During the hike to the range, recruits reported, it began to get warm. Black flag conditions –90 degrees or warmer — kicked in at 10:45 a.m.
Beals seemed OK on the hike out. One recruit recalled hearing Beals telling someone he was from New Jersey.
When they arrived at the training site and received instruction, one recruit told investigators that they were “cooking in the sun.” Then they went on patrol through the trees and conducted “contact drills,” which resulted in the patrol taking longer than usual. Once the firing portion of the training was done, the recruits returned to the staging area to clean rifles and drink water and Gatorade — in the sun.
On the hike back, recruits complained about the heat and “would go to the head to get shade.” One recruit had been bitten by fire ants and was told to see the corpsman. When he returned, he was asked by the senior drill instructor, sarcastically, “Are we dying?” One Marine told investigators that the exchange discouraged recruits from asking to see the corpsman.
By 3:09 p.m., the hike had finished and recruits were told to get water and remove blouses and helmets. Meanwhile, Beals was disorientated, sluggish and “leaning over like he was falling asleep.” Recruits told him to drink water, the report says, but he refused. Beals gave one recruit canteens to fill, but they were full.
As they waited, recruits passed around a squirt bottle. Beals was hunched over and refusing to sit down. Everyone, one recruit said, knew “Beals was out of it.”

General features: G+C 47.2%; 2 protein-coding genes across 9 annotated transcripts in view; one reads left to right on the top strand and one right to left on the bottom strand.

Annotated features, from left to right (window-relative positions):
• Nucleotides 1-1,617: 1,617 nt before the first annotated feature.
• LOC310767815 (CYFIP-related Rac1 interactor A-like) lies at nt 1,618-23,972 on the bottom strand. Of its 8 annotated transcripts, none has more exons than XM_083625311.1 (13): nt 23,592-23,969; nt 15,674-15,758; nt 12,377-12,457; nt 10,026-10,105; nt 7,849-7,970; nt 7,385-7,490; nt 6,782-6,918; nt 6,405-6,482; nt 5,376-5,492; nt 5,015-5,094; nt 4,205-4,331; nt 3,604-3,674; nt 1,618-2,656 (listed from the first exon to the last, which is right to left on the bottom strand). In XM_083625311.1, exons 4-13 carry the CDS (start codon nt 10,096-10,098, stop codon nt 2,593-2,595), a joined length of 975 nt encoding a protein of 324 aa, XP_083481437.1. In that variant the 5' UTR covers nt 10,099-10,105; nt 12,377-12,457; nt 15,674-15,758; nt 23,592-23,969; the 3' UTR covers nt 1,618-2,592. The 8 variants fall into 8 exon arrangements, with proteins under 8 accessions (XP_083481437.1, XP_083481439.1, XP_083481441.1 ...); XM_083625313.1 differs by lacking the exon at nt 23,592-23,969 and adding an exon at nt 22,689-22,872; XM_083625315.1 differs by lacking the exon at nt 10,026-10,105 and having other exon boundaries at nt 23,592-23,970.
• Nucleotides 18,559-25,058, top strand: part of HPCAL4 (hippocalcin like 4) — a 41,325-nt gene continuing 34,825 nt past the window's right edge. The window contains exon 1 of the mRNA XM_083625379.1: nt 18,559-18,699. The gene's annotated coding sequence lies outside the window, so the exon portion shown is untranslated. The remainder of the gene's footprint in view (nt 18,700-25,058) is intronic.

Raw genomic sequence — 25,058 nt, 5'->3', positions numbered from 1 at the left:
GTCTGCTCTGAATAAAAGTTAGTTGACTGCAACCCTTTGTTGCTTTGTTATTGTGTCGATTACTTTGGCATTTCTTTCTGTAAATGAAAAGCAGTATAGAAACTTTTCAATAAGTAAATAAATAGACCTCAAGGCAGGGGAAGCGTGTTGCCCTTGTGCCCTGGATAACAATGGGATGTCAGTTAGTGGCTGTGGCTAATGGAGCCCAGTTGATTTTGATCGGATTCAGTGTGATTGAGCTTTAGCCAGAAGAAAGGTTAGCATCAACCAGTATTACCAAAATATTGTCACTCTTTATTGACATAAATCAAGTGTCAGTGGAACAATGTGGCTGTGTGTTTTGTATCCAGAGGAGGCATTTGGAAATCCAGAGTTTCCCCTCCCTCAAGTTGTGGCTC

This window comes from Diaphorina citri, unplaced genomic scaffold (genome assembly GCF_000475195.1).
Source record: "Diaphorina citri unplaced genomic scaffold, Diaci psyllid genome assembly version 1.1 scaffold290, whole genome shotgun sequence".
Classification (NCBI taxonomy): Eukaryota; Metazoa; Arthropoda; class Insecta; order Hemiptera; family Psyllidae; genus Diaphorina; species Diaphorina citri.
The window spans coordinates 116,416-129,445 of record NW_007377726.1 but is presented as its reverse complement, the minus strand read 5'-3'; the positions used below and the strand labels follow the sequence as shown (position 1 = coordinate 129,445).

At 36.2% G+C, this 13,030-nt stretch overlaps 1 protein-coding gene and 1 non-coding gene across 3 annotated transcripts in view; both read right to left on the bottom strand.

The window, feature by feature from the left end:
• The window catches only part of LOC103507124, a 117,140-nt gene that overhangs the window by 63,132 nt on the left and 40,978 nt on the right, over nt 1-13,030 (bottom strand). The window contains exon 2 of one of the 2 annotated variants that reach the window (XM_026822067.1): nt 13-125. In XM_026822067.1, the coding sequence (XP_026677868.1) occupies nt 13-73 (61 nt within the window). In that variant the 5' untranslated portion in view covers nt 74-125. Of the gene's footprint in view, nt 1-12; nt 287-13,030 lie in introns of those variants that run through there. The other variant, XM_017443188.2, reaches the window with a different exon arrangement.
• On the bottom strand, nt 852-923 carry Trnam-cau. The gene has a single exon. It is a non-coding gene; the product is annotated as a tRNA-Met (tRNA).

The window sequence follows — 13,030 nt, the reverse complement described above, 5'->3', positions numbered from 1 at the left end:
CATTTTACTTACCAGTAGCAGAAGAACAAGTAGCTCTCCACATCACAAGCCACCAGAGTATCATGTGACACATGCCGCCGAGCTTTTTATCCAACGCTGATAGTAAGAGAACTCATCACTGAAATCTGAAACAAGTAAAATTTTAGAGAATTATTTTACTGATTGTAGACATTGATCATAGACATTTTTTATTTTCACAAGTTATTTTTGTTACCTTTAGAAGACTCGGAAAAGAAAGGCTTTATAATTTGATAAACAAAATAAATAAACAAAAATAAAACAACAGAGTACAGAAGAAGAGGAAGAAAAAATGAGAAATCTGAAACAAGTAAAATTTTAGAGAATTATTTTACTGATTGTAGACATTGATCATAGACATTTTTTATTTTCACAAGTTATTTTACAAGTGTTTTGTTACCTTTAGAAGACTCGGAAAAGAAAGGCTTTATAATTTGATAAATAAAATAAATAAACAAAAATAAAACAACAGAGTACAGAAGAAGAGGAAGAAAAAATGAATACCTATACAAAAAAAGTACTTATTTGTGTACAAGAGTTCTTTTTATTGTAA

Beals looked like he was going to fall over but responded “yes sir” when he was asked whether he was OK, saying he was just tired. “Very well,” the superior responded, “carry on.”
Ten minutes later, someone yelled, “Recruit down,” after a recruit, who was in a different team, succumbed to the heat and was hallucinating. The recruit had to be held down by four dill instructors in order to take their temperature, which was 107. A temperature over 105 requires immediate medical attention. It was 3:51 p.m. The recruit was placed in a polar bag and cooled down and taken to the hospital.
One recruit asked the squad leader whether it was Beals who was being treated. The rest of the team, it turned out, had assumed that it was Beals when they heard, “Recruit down.”
The squad leader said, “don’t worry about that,” and “get out of my face.”
In the meantime, a second recruit — also not Beals — went down with heat illness.
The next event, which involved bridges and “ammo cans,” started. “What about Beals?” somebody asked. He was missing.
A Search Began
A person who is not identified in the report left in a safety vehicle, then ran through the previous course and met up with a corpsman. While walking through the training area, she spotted Beals collapsed by a downed tree.
Beals, the youngest of three, was known for being a “gentle giant” in his New Jersey hometown. He was described by his mother, Stacie Beveridge Beals, as someone who “was never in trouble” but even if he was “you couldn’t yell at him.” He was a stellar athlete and participated both on his high school wrestling and football teams. He loved practical jokes, the sitcom “Friends” and listening to stories from his teachers and coaches.
“He wasn’t a typical young boy,” Beveridge Beals said. “He liked talking to older people and was interested in their lives as well. He bonded with parents where other kids wouldn’t bother.”
Beals, it turned out, had gone to get water by himself, looking wobbly, drained and disoriented. When he set out alone, the recruits told investigators, Beals did not want a buddy, which was a system that was stressed during training.
When help reached Beals, he did not have a pulse. Marines tried to resuscitate him. He was pronounced dead at 5:41 p.m. He had been dead for more than an hour.